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Jeremiah 42


(The parentheses represent poetic literary units)

Warning Against Going to Egypt The Flight to Egypt Forbidden Flight to Egypt
The People Ask Jeremiah to Pray For Them The Flight to Egypt
42:1-6 42:1-6 42:1-6 42:1-3 42:1-6
      The Lord's Answer to Jeremiah's Prayer  
42:7-17 42:7-12 42:7-17 42:7-12 42:7-22
  42:13-17   42:13-17  
42:18-22 42:18-22 42:18-22 42:18  

READING CYCLE THREE (see introductory section)


This is a study guide commentary,which means that you are responsible for your own interpretation of the Bible. Each of us must walk in the light we have. You, the Bible, and the Holy Spirit are priority in interpretation. You must not relinquish this to a commentator.

Read the chapter in one sitting. Identify the subjects (reading cycle #3). Compare your subject divisions with the five translations above. Paragraphing is not inspired, but it is the key to following the original author's intent, which is the heart of interpretation. Every paragraph has one and only one subject.

1. First paragraph

2. Second paragraph

3. Third paragraph

4. Etc.



1Then all the commanders of the forces, Johanan the son of Kareah, Jezaniah the son of Hoshaiah, and all the people both small and great approached 2and said to Jeremiah the prophet, "Please let our petition come before you, and pray for us to the Lord your God, that is for all this remnant; because we are left but a few out of many, as your own eyes now see us, 3that the Lord your God may tell us the way in which we should walk and the thing that we should do." 4Then Jeremiah the prophet said to them, "I have heard you. Behold, I am going to pray to the Lord your God in accordance with your words; and I will tell you the whole message which the Lord will answer you. I will not keep back a word from you." 5Then they said to Jeremiah, "May the Lord be a true and faithful witness against us if we do not act in accordance with the whole message with which the Lord your God will send you to us. 6Whether it is pleasant or unpleasant, we will listen to the voice of the Lord our God to whom we are sending you, so that it may go well with us when we listen to the voice of the Lord our God."

42:1 "Jezaniah the son of Hoshaiah" The person mentioned in 42:1 seems to be the same as in 43:2. The Septuagint has "Azariah" in both places.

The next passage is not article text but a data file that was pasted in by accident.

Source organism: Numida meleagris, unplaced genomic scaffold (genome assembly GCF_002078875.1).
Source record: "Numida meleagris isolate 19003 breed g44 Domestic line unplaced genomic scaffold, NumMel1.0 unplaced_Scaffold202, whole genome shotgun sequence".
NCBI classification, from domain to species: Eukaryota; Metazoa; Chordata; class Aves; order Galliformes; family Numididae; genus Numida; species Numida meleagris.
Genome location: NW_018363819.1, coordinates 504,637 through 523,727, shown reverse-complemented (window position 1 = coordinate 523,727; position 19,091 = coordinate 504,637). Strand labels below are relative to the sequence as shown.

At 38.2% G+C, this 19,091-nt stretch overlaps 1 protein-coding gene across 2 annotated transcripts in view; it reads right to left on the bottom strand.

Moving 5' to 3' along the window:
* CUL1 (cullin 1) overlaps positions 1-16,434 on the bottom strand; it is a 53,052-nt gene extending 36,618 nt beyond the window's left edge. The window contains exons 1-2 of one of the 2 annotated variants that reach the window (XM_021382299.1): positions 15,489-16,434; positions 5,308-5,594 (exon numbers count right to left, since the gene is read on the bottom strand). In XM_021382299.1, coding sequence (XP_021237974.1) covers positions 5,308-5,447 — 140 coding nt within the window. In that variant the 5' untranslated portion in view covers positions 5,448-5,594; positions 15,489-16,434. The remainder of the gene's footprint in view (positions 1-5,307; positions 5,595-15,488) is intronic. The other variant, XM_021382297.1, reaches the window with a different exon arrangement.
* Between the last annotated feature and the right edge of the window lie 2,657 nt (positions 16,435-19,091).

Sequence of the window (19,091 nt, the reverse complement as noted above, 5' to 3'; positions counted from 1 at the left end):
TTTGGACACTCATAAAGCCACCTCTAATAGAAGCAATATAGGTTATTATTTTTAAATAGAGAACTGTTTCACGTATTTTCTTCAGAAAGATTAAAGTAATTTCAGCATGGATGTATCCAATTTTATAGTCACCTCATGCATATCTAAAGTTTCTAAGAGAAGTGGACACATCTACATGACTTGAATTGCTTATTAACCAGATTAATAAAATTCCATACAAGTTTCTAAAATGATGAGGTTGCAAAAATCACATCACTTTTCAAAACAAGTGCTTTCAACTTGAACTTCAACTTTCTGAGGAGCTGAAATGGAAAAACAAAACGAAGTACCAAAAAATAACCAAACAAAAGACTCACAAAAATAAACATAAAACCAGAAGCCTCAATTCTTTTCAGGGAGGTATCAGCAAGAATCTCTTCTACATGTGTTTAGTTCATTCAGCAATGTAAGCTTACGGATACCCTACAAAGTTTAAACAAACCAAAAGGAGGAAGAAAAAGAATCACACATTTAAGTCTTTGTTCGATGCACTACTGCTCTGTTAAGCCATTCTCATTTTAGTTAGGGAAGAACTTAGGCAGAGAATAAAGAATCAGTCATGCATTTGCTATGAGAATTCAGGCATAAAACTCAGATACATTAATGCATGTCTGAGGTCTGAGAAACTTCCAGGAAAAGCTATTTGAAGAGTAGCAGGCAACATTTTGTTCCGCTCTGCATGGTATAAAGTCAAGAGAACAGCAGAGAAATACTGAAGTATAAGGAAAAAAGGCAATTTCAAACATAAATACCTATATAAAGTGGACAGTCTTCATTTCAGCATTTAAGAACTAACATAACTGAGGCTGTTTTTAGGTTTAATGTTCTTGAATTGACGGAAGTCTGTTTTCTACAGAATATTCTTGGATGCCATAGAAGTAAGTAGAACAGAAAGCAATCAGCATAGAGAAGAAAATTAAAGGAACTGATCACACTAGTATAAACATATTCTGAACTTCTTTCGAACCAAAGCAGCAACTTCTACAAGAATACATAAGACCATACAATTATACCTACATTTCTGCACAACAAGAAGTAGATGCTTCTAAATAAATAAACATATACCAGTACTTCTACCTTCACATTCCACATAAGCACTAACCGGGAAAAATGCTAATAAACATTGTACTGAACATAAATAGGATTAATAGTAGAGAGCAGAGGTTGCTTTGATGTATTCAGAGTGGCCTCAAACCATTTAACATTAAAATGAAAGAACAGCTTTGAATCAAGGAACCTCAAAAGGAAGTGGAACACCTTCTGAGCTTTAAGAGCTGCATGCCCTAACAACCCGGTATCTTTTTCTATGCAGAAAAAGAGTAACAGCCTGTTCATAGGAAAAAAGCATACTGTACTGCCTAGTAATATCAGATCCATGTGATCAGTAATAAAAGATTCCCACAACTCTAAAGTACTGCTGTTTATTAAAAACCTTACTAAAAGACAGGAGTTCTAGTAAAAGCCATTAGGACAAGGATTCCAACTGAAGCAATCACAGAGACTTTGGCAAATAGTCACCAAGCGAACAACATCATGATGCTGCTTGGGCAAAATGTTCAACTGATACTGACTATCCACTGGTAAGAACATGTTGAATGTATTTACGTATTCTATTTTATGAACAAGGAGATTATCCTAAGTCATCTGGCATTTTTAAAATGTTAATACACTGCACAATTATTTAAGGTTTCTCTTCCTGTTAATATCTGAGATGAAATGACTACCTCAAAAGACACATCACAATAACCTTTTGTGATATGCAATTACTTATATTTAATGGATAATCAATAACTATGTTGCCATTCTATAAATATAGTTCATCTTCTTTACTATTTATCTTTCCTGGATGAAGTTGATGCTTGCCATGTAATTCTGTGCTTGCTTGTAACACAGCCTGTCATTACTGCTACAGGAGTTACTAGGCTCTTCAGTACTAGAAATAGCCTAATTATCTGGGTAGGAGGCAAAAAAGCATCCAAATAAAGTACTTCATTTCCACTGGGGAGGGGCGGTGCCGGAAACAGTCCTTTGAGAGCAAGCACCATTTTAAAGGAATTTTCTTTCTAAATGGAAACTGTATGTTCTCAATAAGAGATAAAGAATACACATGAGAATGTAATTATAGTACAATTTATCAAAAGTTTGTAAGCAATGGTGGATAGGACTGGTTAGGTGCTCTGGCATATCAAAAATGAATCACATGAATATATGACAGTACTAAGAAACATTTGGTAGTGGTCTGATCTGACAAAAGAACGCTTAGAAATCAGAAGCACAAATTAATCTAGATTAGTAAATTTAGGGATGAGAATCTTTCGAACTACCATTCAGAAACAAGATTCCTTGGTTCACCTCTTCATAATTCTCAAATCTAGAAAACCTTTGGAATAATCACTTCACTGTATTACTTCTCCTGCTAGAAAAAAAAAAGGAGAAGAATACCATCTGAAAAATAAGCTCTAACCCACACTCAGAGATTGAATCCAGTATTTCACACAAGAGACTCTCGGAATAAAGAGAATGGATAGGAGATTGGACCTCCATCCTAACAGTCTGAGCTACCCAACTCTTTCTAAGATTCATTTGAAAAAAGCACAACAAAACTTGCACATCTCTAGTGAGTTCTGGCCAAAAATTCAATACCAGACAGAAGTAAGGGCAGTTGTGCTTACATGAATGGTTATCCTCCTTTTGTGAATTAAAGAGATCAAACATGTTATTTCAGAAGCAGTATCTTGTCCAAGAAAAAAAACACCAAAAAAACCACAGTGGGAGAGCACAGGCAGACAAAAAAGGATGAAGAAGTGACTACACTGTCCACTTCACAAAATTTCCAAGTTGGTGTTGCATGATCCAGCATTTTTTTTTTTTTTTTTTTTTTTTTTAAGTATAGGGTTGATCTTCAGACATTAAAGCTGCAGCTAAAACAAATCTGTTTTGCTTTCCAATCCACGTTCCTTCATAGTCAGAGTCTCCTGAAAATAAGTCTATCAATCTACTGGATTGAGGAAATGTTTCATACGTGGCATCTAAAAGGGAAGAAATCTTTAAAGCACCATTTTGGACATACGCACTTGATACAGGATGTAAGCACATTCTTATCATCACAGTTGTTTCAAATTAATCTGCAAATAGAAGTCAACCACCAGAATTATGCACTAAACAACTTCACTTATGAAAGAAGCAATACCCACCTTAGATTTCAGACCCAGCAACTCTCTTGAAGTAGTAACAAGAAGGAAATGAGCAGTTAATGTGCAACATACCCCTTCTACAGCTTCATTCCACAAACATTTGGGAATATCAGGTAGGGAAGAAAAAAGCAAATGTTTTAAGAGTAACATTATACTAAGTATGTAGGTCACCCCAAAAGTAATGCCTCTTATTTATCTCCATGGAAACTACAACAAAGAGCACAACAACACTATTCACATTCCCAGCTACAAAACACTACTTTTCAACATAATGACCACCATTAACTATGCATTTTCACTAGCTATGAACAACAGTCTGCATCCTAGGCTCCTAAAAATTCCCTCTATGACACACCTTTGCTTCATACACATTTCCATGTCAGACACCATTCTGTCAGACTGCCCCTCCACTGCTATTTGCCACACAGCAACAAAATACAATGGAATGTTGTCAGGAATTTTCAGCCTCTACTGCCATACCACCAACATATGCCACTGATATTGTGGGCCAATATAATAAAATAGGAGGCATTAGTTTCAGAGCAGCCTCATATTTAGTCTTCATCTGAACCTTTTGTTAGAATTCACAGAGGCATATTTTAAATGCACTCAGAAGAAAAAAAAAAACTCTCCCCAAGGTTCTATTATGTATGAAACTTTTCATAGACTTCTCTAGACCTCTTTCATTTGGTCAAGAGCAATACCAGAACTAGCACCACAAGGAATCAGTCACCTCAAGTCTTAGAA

▣ "both small and great" There are several forms of this Hebraic idiom which denote all the people (cf. 6:13; 8:10; 42:8; 44:12). This is a hyperbolic, inclusive idiom which does not mean every person.

42:2 "Jeremiah the prophet" This designation is repeated in v. 4. There is no doubt now, after the fall of Jerusalem to the Babylonian army, that Jeremiah was a true prophet (cf. Deut. 13:1-5). All that he had predicted came true. This is also a warning to those remaining Judeans who seek YHWH's counsel through him (cf. v. 4).

In a sense this chapter is an example of a reverse "exodus." The Judeans refused to trust YHWH and stay in Palestine! Disobedience remains the problem!

▣ "the Lord your God" This is not a theological statement of the petitioner's lack of faith in YHWH, but simply a cultural idiom (cf. I Kgs. 13:6; Jer. 37:3; 42:3,6, and esp. v. 20).

▣ "for all this remnant" See Special Topic: Remnant: Three Senses at 5:10-13.

▣ "because we are left but a few out of many" This may be an allusion to Deut. 28:62. The covenant people were to be as the stars of heaven, the sand in the seashore, but they rebelled and violated the covenant.

42:3 This is false piety. They really did not want to know YHWH's will. They wanted Him to affirm their decision of fleeing to Egypt. They had not followed YHWH's will (expressed through Scripture and the prophets) up to this point in their history. This is a sample of "fox-hole" faith (i.e., faith in crisis) that only lasts until the crisis has passed!